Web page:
OPEC+ is considering increasing production in the second half of 2019, as the oil market tightens following a series of major outages.
OPEC+ met in Jeddah over the weekend to assess the state of the oil market and discuss the group’s plans for the rest of the year. The technical meeting comes ahead of the highly-anticipated June meeting in Vienna, where the coalition is expected to finalize its plans.
In Jeddah, however, OPEC and its partners examined a few scenarios. Saudi Arabia and others within OPEC reportedly want to keep the cuts in place while Russia is more eager to loosen the curtailments.
According to Reuters, Saudi Arabia and Russia are mulling two options, both of which consist of higher output. The first option would consist of reducing the agreed upon cuts of 1.2 million barrels per day (mb/d) to just 0.9 mb/d going forward.
The second option would call for ending over-compliance with the 1.2-mb/d curtailment. Saudi Arabia’s deeper than required cuts and the (involuntary) outages in Iran and Venezuela would be compensated for with more barrels from elsewhere. This plan would roughly translate into a production increase of 0.8 mb/d.
But while the second option could lead to more supply on the market, it would still officially maintain the 1.2-mb/d level, which OPEC is loath to change. Top officials from the Gulf States have balked at the proposal to lower the headline cut from 1.2 to 0.9 mb/d. “I don’t think easing the cuts is a good option,” said Emirati energy minister Suhail al-Mazroui, according to the Wall Street Journal. They’d rather just bring over-compliance back into alignment.
When you think about it for a second, the differences of opinion between Russia and Saudi Arabia are logical. The Saudi preference would be to roll over the cuts, but if it had to agree to a change, it would prefer the plan that calls for reducing the over-compliance. That makes sense since Saudi Arabia is the one over-complying; agreeing to this option would allow the Saudis to enjoy the benefit of increasing production. Russia, instead, wants the overall cuts to be lowered from 1.2 mb/d to 0.9 mb/d, which would presumably offer more room for them to hike output.
To be sure, however, the group has not agreed on anything just yet. The obvious thing to do at this point is to simply wait for another month before taking action. “It is critical that we don’t make hasty decisions – given the conflicting data, the complexity involved, and the evolving situation,” al-Falih said. The oil market outlook is “quite foggy,” given the weakening demand picture but the threats to supply.
Oil prices have rose by more than 30 percent this year, evidence that the cuts have succeeded in tightening the market. But there are two elephants in the room: Supply outages and the potential for an economic downturn.
U.S. sanctions on Iran and Venezuela have led to severe disruptions in those countries, and military conflict is not out of the question. The potential for a price spike is real.
However, the U.S.-China trade war could magnify the economic deceleration that was already underway. Speculators have grown more bearish, selling off net-long positions in the most recent data release, a sign of growing pessimism around the global economy.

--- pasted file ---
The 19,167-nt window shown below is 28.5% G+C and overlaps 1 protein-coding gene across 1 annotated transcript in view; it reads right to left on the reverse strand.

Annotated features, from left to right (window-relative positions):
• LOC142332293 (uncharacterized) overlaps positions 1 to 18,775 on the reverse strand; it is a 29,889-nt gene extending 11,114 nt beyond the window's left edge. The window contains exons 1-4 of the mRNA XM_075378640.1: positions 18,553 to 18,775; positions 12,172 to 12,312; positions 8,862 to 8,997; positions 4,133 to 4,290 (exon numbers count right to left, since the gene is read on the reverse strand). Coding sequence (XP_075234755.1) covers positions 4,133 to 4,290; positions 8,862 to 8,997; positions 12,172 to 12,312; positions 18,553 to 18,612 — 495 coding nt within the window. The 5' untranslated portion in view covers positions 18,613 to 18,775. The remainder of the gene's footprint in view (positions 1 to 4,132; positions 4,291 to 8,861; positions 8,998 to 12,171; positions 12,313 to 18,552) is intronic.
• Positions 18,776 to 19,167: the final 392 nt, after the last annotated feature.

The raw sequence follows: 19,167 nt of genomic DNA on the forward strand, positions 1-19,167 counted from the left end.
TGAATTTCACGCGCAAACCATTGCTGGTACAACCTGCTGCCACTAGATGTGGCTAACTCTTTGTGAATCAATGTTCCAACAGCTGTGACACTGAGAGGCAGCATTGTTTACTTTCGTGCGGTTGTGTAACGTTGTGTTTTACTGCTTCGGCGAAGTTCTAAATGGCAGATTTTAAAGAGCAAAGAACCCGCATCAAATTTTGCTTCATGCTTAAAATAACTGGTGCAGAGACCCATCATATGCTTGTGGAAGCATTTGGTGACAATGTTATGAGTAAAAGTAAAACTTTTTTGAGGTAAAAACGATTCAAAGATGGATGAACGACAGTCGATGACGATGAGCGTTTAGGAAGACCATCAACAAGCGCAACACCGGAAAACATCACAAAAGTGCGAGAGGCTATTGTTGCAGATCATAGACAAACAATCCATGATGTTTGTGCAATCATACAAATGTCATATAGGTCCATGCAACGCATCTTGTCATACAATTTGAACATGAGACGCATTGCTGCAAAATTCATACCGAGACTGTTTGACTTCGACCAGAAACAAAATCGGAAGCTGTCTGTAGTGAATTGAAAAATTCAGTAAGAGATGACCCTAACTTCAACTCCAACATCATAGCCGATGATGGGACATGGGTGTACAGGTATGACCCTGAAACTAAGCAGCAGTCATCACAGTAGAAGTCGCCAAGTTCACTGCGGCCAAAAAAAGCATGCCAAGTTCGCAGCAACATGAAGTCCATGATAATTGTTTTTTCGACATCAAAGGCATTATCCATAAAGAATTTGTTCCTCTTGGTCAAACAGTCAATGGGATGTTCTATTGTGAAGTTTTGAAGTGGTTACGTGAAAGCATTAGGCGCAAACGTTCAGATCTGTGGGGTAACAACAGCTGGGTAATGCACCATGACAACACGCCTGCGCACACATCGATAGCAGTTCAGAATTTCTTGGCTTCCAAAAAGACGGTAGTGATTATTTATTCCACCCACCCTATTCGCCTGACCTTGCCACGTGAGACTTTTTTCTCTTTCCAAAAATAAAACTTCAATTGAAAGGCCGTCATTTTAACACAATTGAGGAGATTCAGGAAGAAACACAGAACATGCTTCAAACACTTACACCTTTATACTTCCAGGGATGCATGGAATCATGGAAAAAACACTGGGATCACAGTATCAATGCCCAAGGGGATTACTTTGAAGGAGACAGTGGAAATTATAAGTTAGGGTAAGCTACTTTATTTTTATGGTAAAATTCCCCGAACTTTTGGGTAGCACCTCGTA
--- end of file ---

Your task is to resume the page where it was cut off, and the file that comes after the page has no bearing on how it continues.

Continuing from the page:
Oil is being pulled in both directions.
Meanwhile, some of the data is confusing. Inventories have narrowed sharply, but haven’t moved much in recent months. And in the U.S., inventories have actually increased. This data clearly worries the Gulf States, who fear another price collapse if they agree to increase production.
Yet, other indicators are more bullish. The Brent futures curve is in a rather steep state of backwardation, while the physical market seems tight with certain benchmarks rising amid supply tightness. “We have now reached the stage where crude differentials globally and across all slates are strong,’’ Greg Newman, co-CEO of Onyx Commodities, told Bloomberg last week. “There is only one conclusion: the prompt market is short of oil. With the current situation, the outright price should continue to strengthen until demand suffers.”
Saudi oil minister Khalid al-Falih told reporters that there is more work to be done. “This second half, our preference is to maintain production management to keep inventories on their way declining gradually, softly but certainly declining towards normal levels,” he told reporters. He saidthat Saudi Arabia “isn’t fooled” by oil prices at $70 per barrel. He still sees weakness in the market.
Even Russia seemed to suggest that production increases were contingent on strong demand. “Today, we are looking at various options [for the second half of 2019] including softening the production levels,” Russia’s energy minister Alexander Novak told reporters. “If there is a growth in demand, we are ready to consider and mitigate those parameters, a partial recovery of production,” he said.
The upshot is that while OPEC+ is considering a few options to increase production in the second half of 2019, the group will be much more hesitant to do so over fears of a rerun of 2018 when prices crashed.